Growing up he had plenty of what he calls “old-school” coaches who liked to yell, but he also had coaches who showed him what he believes effective coaching in youth sports should look like, Kopping says.

For example, in high school, one of the assistant football coaches realized that that Kopping was struggling on the field so he took time after practices to go over plays while also asking about his life outside of football. It was through those conversations that Kopping finally admitted to his coach that he was wearing worn-out and too-small cleats because he couldn’t afford to buy new ones.

“He took the time to talk to me and to try to understand what was going on in my life,” Kopping says, noting that the coach also helped him come up with a plan to earn money to buy new cleats. “Instead of yelling at me about what I was doing wrong, he took the time to show me how to do it right. He asked questions and made it clear that all his players were more than their position or number.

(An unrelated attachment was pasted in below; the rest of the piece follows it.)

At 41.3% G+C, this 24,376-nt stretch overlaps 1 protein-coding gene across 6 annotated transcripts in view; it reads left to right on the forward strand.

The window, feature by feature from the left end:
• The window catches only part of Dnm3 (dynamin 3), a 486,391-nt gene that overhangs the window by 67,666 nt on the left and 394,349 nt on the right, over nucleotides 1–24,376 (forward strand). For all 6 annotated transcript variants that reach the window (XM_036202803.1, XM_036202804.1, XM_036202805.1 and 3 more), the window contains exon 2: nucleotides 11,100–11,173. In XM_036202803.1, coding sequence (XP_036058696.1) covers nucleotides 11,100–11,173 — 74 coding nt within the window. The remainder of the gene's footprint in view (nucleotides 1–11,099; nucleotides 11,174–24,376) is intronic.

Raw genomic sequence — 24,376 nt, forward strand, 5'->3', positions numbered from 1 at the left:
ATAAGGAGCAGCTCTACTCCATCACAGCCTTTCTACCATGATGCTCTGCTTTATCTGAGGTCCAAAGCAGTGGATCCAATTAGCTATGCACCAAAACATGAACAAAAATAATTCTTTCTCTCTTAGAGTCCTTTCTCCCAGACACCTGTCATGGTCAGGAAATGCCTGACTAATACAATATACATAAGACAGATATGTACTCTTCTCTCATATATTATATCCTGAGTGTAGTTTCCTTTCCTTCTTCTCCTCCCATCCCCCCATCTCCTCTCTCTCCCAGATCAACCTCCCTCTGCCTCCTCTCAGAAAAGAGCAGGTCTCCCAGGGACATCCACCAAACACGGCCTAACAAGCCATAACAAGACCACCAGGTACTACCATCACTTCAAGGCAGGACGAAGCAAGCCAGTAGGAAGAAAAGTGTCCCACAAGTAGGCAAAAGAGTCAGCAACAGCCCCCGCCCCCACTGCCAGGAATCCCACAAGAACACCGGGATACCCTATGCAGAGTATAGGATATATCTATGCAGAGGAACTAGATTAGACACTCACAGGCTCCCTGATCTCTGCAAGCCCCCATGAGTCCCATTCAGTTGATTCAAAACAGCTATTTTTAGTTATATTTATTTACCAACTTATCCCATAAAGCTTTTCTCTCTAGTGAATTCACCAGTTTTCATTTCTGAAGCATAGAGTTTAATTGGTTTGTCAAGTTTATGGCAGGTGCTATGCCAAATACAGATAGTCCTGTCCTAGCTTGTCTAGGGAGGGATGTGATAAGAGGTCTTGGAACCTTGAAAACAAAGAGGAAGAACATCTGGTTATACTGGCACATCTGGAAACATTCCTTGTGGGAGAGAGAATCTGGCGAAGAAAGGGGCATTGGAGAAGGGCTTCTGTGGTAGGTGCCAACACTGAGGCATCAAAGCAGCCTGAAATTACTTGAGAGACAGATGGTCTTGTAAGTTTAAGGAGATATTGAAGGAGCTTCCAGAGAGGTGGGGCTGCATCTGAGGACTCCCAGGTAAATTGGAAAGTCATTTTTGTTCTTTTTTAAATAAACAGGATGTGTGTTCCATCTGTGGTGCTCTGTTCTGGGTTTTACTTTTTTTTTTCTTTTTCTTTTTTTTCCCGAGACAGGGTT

“He made me feel like I was somebody and like we were on the same team. That’s what I want to do for kids and teens as a coach.”

Coaches need to understand the impact that they have on young athletes, Kopping says, noting that the impact — good or bad — can be lifelong.

“This is really a passion of mine,” Kopping says. “I want coaches to take their roles seriously because they can make a big difference in someone’s life for a long time,  not just when they’re on a team.”

In addition to coaching youth football teams, Kopping also runs a summer strength and conditioning camp for 10-15 Eau Claire area youth.

While free sports camps and volunteer coaching are a big part of his personal aspirations, Kopping has set some lofty professional goals as well, goals also shaped by his childhood experiences.

Kopping’s mother and grandparents shared parenting responsibilities when he was growing up, so he is close to all three of his primary caregivers.